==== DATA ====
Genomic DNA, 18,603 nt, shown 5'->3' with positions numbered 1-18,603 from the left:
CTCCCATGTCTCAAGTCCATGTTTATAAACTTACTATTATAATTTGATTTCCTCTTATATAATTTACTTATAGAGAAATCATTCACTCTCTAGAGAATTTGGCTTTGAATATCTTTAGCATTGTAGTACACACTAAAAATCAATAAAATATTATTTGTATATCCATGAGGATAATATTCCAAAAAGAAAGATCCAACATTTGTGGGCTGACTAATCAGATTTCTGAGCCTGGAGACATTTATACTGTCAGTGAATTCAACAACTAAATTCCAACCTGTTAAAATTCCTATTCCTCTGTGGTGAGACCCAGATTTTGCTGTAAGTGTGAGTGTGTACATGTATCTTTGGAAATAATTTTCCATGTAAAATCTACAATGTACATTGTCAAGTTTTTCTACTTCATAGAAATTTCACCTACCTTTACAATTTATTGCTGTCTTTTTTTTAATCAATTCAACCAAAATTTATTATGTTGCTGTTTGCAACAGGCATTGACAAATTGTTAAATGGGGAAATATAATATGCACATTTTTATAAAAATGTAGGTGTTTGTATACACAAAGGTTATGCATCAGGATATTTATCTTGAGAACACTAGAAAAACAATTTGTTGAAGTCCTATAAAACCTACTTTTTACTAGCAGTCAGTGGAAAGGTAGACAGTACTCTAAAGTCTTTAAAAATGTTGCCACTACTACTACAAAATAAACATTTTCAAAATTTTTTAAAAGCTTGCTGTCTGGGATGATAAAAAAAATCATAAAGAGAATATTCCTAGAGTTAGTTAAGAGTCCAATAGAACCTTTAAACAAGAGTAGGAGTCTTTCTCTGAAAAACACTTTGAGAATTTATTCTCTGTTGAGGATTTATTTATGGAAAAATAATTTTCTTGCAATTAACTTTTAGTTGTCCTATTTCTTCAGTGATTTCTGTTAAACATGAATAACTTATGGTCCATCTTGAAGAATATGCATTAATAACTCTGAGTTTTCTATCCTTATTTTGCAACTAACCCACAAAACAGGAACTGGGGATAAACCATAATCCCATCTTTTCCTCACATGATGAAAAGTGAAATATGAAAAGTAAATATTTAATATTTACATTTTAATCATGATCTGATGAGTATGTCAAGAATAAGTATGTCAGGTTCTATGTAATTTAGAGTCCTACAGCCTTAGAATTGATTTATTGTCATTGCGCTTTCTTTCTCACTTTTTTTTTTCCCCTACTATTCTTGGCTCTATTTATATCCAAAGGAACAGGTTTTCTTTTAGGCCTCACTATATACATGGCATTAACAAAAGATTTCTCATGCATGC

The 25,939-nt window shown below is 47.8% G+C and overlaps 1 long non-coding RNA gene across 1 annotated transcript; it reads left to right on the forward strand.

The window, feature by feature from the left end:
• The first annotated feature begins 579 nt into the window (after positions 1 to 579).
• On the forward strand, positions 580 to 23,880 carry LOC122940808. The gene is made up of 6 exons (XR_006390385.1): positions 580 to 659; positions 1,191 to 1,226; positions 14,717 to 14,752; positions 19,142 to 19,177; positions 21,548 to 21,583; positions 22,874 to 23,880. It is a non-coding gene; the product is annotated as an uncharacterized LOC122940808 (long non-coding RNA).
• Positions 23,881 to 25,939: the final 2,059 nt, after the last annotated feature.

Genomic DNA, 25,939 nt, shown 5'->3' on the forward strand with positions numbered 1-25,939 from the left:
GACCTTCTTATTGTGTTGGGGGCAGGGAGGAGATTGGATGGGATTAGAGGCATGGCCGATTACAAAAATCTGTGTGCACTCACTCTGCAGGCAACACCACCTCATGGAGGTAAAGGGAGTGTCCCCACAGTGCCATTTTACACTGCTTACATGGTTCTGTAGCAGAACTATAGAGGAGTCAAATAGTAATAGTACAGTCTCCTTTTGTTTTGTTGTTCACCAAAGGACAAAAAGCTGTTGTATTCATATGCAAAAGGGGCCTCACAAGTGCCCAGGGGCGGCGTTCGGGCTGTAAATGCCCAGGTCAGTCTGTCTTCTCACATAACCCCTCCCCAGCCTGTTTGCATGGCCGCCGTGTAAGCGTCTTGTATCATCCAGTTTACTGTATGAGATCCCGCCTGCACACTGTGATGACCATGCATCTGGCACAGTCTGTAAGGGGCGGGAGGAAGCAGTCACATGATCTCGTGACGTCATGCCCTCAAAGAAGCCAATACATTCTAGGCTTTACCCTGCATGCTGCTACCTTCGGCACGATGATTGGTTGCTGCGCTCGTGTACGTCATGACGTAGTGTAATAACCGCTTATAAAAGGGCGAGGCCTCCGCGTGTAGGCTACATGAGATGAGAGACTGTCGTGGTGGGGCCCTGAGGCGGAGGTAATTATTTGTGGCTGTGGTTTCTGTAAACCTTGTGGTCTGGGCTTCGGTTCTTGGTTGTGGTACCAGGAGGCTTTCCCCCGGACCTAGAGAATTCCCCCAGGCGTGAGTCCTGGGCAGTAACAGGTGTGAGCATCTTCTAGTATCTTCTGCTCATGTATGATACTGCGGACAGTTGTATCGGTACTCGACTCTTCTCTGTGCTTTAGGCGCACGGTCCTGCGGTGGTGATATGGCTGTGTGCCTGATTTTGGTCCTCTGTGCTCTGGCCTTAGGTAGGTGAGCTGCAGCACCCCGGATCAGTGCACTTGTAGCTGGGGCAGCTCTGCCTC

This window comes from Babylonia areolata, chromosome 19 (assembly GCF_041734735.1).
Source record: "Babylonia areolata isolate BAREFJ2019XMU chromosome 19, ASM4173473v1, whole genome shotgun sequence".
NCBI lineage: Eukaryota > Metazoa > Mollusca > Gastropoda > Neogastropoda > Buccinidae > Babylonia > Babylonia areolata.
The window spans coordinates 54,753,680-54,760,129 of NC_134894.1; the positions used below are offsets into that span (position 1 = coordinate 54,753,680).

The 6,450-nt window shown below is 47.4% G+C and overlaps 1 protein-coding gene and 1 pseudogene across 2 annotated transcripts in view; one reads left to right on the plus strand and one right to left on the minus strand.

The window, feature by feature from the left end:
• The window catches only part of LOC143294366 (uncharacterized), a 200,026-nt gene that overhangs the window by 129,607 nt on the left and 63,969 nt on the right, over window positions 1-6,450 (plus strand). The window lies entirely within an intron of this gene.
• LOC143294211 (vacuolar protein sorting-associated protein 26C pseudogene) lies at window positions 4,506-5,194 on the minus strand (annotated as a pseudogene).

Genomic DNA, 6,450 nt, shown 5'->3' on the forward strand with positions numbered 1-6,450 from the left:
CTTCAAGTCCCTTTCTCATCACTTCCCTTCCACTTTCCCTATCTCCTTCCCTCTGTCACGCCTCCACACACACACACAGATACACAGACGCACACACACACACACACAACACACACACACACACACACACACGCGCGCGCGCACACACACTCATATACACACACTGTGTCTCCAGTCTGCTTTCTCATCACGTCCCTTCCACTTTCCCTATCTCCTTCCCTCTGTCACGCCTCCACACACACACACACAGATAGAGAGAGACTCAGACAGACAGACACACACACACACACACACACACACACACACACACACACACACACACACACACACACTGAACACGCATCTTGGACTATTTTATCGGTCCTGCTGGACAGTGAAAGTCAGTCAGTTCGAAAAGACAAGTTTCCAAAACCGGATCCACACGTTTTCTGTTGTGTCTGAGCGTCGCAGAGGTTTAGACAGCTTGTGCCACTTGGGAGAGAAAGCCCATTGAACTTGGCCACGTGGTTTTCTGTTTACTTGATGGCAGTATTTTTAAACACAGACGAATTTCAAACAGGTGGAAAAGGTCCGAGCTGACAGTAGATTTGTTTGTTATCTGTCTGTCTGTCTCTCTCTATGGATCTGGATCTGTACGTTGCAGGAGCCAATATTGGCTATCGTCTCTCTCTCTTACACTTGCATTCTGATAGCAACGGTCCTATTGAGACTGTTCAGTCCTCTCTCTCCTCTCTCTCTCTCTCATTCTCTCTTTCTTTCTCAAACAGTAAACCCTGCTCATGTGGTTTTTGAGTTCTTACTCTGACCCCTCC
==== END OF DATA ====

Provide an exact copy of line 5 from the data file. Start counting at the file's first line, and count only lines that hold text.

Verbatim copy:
• The first annotated feature begins 579 nt into the window (after positions 1 to 579).